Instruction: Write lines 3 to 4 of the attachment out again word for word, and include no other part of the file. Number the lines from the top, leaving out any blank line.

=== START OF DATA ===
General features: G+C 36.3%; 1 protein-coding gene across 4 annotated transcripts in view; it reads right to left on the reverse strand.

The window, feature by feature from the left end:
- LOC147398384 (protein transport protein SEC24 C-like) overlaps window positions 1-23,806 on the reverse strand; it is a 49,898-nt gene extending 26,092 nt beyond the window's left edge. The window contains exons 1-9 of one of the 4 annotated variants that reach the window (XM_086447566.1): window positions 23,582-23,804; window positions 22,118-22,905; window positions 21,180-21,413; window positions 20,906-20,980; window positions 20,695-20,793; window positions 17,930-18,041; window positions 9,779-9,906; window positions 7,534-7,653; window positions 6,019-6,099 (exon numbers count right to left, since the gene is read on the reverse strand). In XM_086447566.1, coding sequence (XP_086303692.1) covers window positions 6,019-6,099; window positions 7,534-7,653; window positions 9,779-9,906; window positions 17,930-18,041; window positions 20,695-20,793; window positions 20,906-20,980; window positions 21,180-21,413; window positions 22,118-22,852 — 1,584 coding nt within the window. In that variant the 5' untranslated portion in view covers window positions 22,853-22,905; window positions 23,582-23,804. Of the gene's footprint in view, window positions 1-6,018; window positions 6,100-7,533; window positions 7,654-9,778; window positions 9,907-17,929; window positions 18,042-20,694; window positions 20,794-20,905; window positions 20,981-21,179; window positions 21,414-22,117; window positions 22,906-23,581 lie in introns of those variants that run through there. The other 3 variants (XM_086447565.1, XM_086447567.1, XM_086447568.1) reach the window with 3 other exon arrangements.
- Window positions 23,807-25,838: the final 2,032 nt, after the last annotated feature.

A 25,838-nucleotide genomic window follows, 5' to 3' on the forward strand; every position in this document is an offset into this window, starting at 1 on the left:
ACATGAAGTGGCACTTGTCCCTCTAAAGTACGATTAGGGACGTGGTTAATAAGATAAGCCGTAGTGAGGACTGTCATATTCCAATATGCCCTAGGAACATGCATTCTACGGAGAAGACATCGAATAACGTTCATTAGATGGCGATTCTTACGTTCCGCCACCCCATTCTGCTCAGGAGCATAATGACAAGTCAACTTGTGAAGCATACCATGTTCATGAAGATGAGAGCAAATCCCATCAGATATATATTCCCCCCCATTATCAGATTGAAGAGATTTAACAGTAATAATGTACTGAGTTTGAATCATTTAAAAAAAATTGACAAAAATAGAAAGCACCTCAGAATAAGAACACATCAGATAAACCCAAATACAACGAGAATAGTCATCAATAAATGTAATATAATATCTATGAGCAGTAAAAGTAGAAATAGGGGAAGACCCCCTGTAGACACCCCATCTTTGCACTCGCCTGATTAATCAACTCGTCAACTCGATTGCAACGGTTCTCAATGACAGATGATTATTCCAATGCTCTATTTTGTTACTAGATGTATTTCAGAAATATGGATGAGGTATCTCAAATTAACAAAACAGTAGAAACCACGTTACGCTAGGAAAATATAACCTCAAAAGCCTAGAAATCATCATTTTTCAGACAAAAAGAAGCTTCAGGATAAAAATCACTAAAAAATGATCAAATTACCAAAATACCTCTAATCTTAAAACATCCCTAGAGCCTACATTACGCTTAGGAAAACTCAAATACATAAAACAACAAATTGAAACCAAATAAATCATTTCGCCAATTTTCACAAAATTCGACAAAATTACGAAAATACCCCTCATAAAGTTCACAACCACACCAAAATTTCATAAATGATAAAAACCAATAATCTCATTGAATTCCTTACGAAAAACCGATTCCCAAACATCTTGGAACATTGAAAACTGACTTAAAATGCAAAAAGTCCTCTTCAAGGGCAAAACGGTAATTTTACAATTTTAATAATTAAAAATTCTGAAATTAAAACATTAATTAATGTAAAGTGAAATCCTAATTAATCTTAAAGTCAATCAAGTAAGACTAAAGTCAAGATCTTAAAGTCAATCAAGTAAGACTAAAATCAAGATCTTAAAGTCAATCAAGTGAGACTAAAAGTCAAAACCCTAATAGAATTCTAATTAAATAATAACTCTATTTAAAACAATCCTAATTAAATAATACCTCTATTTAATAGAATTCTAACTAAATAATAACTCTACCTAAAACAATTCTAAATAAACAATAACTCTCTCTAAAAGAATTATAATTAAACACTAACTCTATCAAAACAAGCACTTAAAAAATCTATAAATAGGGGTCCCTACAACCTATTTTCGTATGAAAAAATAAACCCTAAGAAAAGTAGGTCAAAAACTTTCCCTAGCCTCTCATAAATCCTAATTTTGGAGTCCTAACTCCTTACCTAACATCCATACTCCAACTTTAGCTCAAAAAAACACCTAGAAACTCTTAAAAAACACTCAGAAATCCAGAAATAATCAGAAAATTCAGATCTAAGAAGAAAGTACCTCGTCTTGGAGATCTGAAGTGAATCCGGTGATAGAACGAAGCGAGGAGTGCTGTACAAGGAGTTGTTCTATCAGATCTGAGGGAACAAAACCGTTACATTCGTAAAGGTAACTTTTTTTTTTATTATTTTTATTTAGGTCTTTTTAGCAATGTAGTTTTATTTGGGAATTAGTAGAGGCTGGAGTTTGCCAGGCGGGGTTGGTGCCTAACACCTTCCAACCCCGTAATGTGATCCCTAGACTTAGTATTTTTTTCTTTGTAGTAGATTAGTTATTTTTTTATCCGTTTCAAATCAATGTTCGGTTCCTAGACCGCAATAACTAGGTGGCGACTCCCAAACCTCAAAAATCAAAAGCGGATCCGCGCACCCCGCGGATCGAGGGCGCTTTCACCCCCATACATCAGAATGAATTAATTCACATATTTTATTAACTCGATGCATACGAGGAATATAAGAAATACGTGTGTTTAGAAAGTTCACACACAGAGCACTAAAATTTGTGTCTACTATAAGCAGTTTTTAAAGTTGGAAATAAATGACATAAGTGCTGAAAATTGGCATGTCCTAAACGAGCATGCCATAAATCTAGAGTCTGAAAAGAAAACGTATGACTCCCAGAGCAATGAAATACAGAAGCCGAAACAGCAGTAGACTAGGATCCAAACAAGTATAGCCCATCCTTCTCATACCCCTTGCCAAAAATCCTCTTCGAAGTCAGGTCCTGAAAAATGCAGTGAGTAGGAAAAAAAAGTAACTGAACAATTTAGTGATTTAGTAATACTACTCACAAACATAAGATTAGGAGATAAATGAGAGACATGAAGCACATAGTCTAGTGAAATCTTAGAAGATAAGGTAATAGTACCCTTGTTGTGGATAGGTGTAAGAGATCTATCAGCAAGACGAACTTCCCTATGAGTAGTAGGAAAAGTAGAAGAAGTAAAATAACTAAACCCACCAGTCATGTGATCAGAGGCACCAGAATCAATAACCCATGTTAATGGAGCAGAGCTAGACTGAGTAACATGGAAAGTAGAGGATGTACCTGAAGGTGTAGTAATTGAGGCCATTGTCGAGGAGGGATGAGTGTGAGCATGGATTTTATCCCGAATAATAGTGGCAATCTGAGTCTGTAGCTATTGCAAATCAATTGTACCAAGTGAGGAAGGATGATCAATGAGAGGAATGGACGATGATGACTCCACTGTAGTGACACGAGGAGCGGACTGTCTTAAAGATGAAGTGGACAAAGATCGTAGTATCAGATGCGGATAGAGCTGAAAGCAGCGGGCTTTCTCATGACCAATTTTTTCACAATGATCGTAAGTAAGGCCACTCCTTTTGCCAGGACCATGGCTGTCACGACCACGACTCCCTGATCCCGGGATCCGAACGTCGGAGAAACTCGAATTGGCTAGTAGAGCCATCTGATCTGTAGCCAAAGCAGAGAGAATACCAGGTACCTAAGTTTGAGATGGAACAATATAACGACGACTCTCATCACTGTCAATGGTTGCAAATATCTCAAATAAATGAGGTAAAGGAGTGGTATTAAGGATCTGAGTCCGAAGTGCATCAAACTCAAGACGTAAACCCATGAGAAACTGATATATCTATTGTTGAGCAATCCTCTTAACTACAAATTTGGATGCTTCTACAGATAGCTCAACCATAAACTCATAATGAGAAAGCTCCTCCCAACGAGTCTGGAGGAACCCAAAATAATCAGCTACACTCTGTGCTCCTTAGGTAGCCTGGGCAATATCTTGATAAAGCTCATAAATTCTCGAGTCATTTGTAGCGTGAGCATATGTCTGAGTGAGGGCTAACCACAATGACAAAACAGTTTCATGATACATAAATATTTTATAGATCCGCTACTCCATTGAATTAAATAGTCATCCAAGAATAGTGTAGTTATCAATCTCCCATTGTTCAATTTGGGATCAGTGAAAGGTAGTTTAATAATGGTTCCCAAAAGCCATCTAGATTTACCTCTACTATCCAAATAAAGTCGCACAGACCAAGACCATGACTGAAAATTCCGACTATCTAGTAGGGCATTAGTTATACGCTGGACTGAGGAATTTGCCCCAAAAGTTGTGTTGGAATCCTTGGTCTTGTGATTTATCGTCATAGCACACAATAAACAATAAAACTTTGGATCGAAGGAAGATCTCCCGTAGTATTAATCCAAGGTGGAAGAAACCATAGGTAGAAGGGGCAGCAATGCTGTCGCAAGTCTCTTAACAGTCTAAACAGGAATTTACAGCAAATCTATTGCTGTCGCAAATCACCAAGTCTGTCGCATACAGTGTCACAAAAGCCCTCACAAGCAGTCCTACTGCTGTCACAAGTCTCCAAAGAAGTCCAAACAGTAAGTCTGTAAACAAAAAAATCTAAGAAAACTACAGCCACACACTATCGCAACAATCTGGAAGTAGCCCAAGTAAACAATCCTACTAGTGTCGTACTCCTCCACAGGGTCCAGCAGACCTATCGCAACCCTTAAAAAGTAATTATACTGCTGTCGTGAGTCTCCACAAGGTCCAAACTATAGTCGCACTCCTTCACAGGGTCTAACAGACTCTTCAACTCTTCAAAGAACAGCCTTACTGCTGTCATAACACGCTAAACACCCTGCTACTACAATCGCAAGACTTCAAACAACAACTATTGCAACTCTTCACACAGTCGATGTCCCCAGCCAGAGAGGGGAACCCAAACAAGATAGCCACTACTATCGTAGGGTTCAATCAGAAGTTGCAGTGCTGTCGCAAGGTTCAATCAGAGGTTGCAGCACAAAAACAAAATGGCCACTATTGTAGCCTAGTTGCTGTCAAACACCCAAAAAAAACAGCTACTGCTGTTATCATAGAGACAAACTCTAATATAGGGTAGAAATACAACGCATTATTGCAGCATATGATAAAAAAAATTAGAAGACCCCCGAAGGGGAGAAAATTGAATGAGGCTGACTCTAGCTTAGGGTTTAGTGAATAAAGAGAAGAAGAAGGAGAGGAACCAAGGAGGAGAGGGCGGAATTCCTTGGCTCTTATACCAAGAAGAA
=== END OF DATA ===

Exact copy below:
- LOC147398384 (protein transport protein SEC24 C-like) overlaps window positions 1-23,806 on the reverse strand; it is a 49,898-nt gene extending 26,092 nt beyond the window's left edge. The window contains exons 1-9 of one of the 4 annotated variants that reach the window (XM_086447566.1): window positions 23,582-23,804; window positions 22,118-22,905; window positions 21,180-21,413; window positions 20,906-20,980; window positions 20,695-20,793; window positions 17,930-18,041; window positions 9,779-9,906; window positions 7,534-7,653; window positions 6,019-6,099 (exon numbers count right to left, since the gene is read on the reverse strand). In XM_086447566.1, coding sequence (XP_086303692.1) covers window positions 6,019-6,099; window positions 7,534-7,653; window positions 9,779-9,906; window positions 17,930-18,041; window positions 20,695-20,793; window positions 20,906-20,980; window positions 21,180-21,413; window positions 22,118-22,852 — 1,584 coding nt within the window. In that variant the 5' untranslated portion in view covers window positions 22,853-22,905; window positions 23,582-23,804. Of the gene's footprint in view, window positions 1-6,018; window positions 6,100-7,533; window positions 7,654-9,778; window positions 9,907-17,929; window positions 18,042-20,694; window positions 20,794-20,905; window positions 20,981-21,179; window positions 21,414-22,117; window positions 22,906-23,581 lie in introns of those variants that run through there. The other 3 variants (XM_086447565.1, XM_086447567.1, XM_086447568.1) reach the window with 3 other exon arrangements.
- Window positions 23,807-25,838: the final 2,032 nt, after the last annotated feature.